As shown in Figure 16, US tech firms like Amazon, Microsoft and Google currently dominate not only the European cloud computing market, but the global one, with Chinese firms like Alibaba and Tencent also among the global players. At present, there are no European cloud champions.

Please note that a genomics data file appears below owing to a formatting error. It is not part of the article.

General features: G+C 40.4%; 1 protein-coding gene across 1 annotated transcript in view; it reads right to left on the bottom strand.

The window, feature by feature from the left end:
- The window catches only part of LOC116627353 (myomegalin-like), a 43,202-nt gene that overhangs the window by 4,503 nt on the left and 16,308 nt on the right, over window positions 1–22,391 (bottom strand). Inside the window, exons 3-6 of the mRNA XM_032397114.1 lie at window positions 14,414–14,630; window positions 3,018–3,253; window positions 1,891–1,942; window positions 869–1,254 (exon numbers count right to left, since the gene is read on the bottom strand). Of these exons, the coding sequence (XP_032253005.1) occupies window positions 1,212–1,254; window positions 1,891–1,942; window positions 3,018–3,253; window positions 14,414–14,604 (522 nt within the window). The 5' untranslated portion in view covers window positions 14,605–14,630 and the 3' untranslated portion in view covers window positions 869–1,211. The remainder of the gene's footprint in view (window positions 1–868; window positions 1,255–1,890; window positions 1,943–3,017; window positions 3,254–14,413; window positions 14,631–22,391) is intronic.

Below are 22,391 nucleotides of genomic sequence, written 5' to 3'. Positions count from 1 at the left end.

Schrems II, a landmark ruling by the European Court of Justice in July 2020, had significant implications for US cloud computing providers operating in the EU. The ruling invalidated the EU-US Privacy Shield framework, which had allowed the transfer of personal data between the EU and the US. The decision emphasised the need for robust data protection measures and raised concerns about US government surveillance practices. In response to Schrems II, the EU adopted an adequacy decision on the Transatlantic Data Privacy Framework, based on the following principles: (1) data will be able to flow freely and safely between the EU and participating US companies; (2) a new set of rules and binding safeguards have been introduced to limit access to data by US intelligence authorities to what is necessary and proportionate to protect national security; (3) a new two-tier redress system to investigate and resolve complaints of Europeans on access of data by US Intelligence authorities, which includes a Data Protection Review Court has been foreseen; (4) strong obligations for companies processing data transferred from the EU, which will continue to include the requirement to self-certify their adherence to the Principles through the US Department of Commerce have been introduced; and (5) specific monitoring and review mechanisms have been foreseen.